The Blossom Sisters - By Fern Michaels

Chapter 1

GUS HOLLISTER COULDN’T REMEMBER WHEN HE’D BEEN SO tired as he closed and locked the doors of his CPA firm. Well, yes, actually he could remember. It was last year at exactly the same time, April 16, the last day of that year’s tax season. Not that it was totally over; he still had tons of stuff to do, extensions to file, but he’d made his deadline, all clients had their records, and he was going home. If only it were to a home-cooked meal and several glasses of good wine. Like that was really going to happen. But he was simply too tired to care whether he ate or not.

Instead of taking the elevator, Gus trudged down the three flights of stairs and out to the small parking lot. Exercise these days was wherever he could find it. He winced at the lemon yellow Volkswagen Beetle that was his transportation for the day. His wife had taken his Porsche, and he was stuck with this tin can. If only he were a contortionist, which he wasn’t. Gus clicked the remote and opened the door. After tossing his heavy briefcase on the passenger-side seat, he struggled to get his six-foot-four-inch frame into the small car. He hated this car. Really hated it. He inserted the key in the ignition, then lowered the windows and stared out at the dark night, an anxiousness, which had nothing to do with taxes and the long days and nights he’d been putting in, settling between his shoulders.

For some reason, he didn’t think it would be so dark, but then he remembered that they had turned the clocks ahead a few weeks back. Regardless, it wasn’t supposed to be dark at eight-thirty at night, was it? But he couldn’t bring himself to care about that, either.

He was almost too tired to turn the key in the ignition, so he just sat for a moment, looking out across the small parking lot to the building his grandmother had helped him buy. A really good investment, she’d said, and she was right. He rented out the two top floors to other businessmen, and the rent money he received covered the mortgage and gave him a few hundred dollars toward his cash flow every month. He owed everything he had in life to his feisty grandmother Rose. Everything. And they were estranged at this point in time because of his wife, Elaine. He wanted to cry at the turn his life had taken in the last year. He banged the steering wheel just to vent before he started the Beetle, put it in gear, and roared out of the parking lot at forty miles an hour.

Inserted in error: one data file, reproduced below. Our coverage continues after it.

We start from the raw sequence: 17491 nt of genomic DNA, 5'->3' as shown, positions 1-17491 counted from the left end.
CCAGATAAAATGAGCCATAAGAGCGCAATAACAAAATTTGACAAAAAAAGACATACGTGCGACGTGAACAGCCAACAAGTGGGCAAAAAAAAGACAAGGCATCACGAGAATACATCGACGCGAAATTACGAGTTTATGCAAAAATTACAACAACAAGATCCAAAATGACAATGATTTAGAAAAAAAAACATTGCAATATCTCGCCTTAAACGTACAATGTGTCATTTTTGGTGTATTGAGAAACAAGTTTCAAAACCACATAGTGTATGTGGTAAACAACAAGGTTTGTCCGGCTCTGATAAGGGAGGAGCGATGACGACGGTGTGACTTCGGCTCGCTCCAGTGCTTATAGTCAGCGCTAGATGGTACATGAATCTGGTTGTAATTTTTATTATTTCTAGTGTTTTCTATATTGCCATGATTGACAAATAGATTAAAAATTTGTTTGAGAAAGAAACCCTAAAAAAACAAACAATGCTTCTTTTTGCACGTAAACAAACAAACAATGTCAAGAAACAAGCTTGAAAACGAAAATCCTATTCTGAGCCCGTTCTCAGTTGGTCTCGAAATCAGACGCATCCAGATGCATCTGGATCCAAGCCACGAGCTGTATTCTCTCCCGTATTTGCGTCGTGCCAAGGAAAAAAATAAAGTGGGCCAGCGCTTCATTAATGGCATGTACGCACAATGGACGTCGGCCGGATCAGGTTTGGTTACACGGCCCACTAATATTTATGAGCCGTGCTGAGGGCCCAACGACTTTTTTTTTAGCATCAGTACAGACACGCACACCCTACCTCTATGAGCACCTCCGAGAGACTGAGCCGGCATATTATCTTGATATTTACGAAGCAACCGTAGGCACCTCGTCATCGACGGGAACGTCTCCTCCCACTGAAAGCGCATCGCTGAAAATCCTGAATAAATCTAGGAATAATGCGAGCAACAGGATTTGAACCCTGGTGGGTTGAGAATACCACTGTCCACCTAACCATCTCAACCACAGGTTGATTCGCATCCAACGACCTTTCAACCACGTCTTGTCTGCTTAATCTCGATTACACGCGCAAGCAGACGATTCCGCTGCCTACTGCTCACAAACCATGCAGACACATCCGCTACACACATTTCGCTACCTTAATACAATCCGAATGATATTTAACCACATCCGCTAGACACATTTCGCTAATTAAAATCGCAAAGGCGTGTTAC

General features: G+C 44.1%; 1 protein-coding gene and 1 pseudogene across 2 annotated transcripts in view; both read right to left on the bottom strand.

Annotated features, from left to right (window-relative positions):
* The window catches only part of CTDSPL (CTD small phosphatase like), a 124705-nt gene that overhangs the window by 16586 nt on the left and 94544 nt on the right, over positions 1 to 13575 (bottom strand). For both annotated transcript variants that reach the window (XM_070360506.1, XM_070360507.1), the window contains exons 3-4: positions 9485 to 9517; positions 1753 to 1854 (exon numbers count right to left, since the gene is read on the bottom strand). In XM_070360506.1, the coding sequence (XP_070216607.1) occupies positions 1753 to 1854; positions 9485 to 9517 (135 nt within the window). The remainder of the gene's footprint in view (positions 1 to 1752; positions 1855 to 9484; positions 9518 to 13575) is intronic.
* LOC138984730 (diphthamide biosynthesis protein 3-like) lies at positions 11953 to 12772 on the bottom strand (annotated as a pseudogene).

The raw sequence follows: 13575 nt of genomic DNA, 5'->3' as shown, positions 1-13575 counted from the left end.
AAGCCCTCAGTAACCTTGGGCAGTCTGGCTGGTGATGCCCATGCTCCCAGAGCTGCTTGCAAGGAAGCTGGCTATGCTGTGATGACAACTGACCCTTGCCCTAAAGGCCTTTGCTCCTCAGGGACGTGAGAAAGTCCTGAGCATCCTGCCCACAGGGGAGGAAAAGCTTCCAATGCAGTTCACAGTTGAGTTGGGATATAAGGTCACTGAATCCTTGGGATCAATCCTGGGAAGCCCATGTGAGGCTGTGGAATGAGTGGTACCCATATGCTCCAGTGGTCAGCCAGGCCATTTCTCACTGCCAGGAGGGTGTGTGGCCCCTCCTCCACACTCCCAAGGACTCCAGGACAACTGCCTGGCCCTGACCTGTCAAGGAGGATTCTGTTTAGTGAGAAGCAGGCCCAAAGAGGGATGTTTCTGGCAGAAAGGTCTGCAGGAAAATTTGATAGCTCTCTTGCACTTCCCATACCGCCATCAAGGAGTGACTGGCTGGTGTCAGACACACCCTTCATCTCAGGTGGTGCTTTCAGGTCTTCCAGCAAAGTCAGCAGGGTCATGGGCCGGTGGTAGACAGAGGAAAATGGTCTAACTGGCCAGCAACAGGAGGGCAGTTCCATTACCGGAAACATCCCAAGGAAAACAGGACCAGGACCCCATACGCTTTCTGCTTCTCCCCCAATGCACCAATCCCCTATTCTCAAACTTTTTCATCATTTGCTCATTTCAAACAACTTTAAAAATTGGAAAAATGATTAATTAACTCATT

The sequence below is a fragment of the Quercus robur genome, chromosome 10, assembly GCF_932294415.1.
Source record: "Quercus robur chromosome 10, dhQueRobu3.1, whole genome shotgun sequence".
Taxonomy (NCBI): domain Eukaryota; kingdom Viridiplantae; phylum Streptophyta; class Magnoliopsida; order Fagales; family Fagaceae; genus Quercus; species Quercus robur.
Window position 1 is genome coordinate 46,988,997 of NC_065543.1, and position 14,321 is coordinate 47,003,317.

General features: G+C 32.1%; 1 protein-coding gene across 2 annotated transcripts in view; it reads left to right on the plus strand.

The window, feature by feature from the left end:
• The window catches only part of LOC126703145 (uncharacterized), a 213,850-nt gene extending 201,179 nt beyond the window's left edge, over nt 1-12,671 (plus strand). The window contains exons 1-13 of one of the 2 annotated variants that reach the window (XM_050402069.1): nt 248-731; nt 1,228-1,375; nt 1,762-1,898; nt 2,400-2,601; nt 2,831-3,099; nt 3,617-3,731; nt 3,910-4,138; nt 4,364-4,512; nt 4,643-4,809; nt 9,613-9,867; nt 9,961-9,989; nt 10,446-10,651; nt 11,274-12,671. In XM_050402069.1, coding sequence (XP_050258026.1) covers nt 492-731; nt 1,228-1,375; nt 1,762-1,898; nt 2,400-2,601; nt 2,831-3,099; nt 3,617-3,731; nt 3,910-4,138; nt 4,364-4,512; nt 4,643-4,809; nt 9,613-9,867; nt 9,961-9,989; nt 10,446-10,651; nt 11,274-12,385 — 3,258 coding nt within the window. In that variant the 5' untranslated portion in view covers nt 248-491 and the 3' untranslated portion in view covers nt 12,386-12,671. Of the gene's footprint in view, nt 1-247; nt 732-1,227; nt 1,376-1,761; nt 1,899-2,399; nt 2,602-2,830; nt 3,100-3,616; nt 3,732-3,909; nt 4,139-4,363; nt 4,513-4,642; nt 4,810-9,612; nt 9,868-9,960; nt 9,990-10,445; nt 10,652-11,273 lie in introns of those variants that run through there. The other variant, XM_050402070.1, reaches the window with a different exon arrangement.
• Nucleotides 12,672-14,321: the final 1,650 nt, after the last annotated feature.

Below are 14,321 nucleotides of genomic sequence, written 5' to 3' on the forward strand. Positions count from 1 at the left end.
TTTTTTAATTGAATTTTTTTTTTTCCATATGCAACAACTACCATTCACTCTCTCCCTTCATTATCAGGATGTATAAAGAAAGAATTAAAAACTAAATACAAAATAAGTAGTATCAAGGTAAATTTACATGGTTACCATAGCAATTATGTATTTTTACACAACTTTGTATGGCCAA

Thirty-five minutes later, Gus untangled himself from the Beetle, a feat requiring extraordinary concentration and agility. Then he danced around, trying to work the kinks out of his body. The Beetle belonged to his wife. She looked good in it. He looked stupid and out of place sitting behind the wheel.

Today, Elaine had been out job hunting, and she wanted to make an impression, so she’d asked him if she could borrow his Porsche. Every bone and nerve in his body had screamed out no, no, no, but in the end, he had handed her the keys. It was just too hard to say no to Elaine, because he loved her so much. Especially when she kissed him so hard he was sure she’d suck the tonsils right out of his throat. When that happened, he could deny her nothing, not even his beloved Porsche.

Elaine had passed the bar exam six months earlier and was looking for gainful employment. Or so she said. For six months now, she’d been looking for a job. Citing the economy, she’d told him that all the law firms wanted were slaves, not a qualified lawyer who had graduated at the top of her class. That was the reason she hadn’t been hired. Or so she said. She hadn’t even been called back for a second interview by any of the firms. Or so she said.

Sometimes he doubted her and instantly hated himself for his uncharitable thoughts, thoughts that had been coming more and more frequently of late. His gut was telling him that something was wrong; he just couldn’t put his finger on what that something was.

Gus reached across the seat for his briefcase, then closed and locked the Beetle. God, I’m tired. No one in the whole world could or would be happier than he when